Journalism and gender equality

01. What is gender-sensitive journalism? /

By practising gender-sensitive journalism, we develop value-based media that change the world and challenge gender inequality.

Ensure that both men and women have an equal opportunity to speak.

Gender-sensitive journalism is all about striking a balance; gender equality in the handling of news means putting on “gender glasses” as it were, and ensuring that when delivering news or producing a programme, both men and women have an equal opportunity to speak.

Gender equality is actually a fundamental right, enshrined in most countries’ constitutions. It is also cited in the Universal Declaration of Human Rights.

The news is capable of changing mentalities that hold back an entire society.

Because the news has such a great impact on human life, it is something that needs to be handled properly by professionals who know all about journalism and gender equality.

Why gender-sensitive journalism?

It has been observed that, although they play a fundamental role in modern society, the number of women seen in the media does not reflect their participation in society and in daily life.

Analysis of thousands of newspapers around the world shows that 80% of newsworthy topics concern men, and only 20% women.  So journalists aren’t giving enough voice to women.  When women do have their say, they are often cast in the role of victims or vulnerable targets, rarely experts.

Women, then, are still significantly under-represented and misrepresented in news media coverage.

The world that journalists describe in the news media remains largely masculine.

Subjects covered mostly highlight men and that’s the whole point of this series, made up of 15 episodes, each tackling a different theme. It will allow you to absorb a notion that over time will become second nature to you.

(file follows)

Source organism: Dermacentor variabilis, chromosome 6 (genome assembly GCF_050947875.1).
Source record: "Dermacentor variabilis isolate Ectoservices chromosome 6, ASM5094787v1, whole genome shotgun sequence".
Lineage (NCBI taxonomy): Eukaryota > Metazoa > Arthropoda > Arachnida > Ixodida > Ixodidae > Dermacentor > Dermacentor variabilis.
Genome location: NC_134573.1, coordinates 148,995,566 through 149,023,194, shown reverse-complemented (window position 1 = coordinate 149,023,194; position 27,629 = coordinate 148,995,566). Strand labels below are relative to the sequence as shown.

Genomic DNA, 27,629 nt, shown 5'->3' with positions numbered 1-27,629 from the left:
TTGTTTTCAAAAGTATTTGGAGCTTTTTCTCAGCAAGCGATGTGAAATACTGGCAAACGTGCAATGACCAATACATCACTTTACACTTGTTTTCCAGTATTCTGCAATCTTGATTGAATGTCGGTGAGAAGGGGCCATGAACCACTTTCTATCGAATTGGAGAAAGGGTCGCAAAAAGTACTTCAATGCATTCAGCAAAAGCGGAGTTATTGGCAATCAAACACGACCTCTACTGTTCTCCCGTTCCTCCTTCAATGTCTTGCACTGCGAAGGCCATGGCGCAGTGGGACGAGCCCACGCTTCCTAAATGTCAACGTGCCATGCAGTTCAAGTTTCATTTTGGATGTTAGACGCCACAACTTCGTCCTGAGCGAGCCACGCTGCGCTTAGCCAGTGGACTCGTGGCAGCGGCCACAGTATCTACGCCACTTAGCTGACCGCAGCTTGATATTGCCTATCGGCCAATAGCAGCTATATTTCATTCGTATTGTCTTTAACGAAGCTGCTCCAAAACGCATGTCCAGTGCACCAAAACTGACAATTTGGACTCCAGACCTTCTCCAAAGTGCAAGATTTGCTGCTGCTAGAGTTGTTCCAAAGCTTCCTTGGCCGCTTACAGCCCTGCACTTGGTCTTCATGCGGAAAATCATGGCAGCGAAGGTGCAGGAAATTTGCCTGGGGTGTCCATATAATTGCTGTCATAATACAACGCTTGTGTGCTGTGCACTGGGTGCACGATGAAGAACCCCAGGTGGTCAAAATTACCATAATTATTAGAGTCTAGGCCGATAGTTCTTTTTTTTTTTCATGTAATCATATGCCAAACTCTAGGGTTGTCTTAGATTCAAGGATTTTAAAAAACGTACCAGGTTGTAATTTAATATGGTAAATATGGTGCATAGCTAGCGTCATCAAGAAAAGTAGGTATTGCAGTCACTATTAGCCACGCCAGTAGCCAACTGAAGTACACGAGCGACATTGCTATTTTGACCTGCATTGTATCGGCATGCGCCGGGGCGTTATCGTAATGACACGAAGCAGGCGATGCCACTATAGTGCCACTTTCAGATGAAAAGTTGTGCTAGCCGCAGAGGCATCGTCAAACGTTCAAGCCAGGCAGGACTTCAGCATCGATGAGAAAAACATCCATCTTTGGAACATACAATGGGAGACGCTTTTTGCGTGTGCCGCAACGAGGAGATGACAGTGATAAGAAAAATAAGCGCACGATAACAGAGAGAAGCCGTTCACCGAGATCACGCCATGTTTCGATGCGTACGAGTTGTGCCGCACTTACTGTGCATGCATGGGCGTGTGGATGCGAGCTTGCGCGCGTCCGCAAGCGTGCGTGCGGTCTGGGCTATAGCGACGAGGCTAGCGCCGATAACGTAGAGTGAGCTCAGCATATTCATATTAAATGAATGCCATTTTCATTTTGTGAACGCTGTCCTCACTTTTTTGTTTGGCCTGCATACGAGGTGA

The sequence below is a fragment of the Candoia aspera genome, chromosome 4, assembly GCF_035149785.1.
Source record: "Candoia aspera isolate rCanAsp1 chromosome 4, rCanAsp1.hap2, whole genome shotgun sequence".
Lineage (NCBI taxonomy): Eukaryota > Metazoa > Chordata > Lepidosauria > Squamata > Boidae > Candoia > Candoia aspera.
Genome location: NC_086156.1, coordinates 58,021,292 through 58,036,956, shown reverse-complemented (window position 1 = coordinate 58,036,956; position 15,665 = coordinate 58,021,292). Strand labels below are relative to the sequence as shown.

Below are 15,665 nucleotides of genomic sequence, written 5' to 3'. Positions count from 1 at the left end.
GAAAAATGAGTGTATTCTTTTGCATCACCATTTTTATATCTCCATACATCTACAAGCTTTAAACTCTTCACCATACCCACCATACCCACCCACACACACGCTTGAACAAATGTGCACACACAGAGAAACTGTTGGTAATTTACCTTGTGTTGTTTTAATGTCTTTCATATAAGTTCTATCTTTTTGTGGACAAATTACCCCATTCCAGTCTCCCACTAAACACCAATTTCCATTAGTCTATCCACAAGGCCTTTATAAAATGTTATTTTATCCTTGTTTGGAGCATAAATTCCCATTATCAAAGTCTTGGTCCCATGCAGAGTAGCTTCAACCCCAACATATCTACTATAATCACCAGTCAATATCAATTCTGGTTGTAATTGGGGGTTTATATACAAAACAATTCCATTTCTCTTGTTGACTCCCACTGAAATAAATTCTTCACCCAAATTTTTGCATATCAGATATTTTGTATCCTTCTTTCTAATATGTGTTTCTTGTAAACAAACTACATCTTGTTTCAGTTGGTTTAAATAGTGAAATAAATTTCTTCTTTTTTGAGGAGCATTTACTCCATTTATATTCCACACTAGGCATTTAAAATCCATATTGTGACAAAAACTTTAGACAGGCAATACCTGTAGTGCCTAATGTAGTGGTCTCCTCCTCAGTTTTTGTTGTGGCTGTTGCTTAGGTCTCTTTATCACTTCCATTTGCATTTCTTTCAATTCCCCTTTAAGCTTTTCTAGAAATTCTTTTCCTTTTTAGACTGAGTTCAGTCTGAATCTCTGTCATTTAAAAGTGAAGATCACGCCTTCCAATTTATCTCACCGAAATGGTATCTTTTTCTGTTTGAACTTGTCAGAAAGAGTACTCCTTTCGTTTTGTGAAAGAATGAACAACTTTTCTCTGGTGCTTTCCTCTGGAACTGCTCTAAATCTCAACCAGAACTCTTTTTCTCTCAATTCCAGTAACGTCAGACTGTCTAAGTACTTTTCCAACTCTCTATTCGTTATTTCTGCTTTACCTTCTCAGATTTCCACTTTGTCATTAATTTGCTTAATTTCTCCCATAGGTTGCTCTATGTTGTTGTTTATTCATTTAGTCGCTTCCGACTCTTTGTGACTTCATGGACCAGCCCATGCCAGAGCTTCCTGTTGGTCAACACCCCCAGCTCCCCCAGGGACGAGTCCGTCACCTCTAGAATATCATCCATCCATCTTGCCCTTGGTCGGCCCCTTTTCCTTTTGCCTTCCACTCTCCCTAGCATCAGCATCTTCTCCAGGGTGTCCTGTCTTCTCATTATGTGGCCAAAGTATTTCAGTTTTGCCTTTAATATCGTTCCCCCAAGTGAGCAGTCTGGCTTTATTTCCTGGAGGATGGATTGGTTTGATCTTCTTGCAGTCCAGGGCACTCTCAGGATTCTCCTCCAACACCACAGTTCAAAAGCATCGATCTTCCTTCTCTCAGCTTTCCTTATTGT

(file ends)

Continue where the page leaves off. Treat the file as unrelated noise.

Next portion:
We will explain concepts related to Gender, and show you how to integrate gender into your everyday work; that’s to say in the gathering, processing, and distribution of news, and in any other radio or TV broadcast.

The first instinct of any gender-sensitive journalist is to pay close attention to the participation of women in the media.

 It’s important to emphasise that gender equality demands close monitoring of the involvement and participation of women (it is very important to insist on this) in all areas of development, in both public and private spheres.

Journalists must be aware of the prejudices and stereotypes that surround the profession of women;

 journalists must insist on gender, that’s to say involve both men and women in a range of journalistic formats, (interviews, vox pop, debates, reporting, special guests, etc).

Remember too that it is important to promote equal opportunities for both men and women in the journalistic profession, to facilitate training for women in journalism and encourage initiatives to raise the profile of women media professionals and promote their productions.

How are women and men represented in your media? How can you change the situation? That too is gender-sensitive journalism.

 Journalists must not forget their moral responsibility to give the same opportunity to all sections of society to express themselves.

At the end of this training, you will have a better grasp of the concepts of gender equality, which will give you a good grasp of how to tackle gender in the production of your programmes, and consider the needs of both men and women.

Men and women.

The advantages of promoting gender equality in the media

are on three levels.

For an individual: preventing discrimination, feelings of injustice, demotivation, drop in the quality of work, depression, etc.

For the media: promoting greater diversity, multiplying points of view, improving editorial quality, greater representativeness, avoiding reproduction of stereotypes and inequalities.

For society: developing value-based media that change the world and challenge gender inequality.

In short, the concept of gender allows us to understand that the distribution of roles, tasks, and obligations is solely a result of our cultural, social, and religious practices. It is something that has been invented, manufactured by society. In no way is it the result of biological predispositions.

Gender helps us understand male-female interactions, and is a formidable means of analysing society. It also allows to understand where gender inequality comes from and how it is reproduced.

A CFI project in partnership with France Médias Monde

Logos CFI et France Médias Monde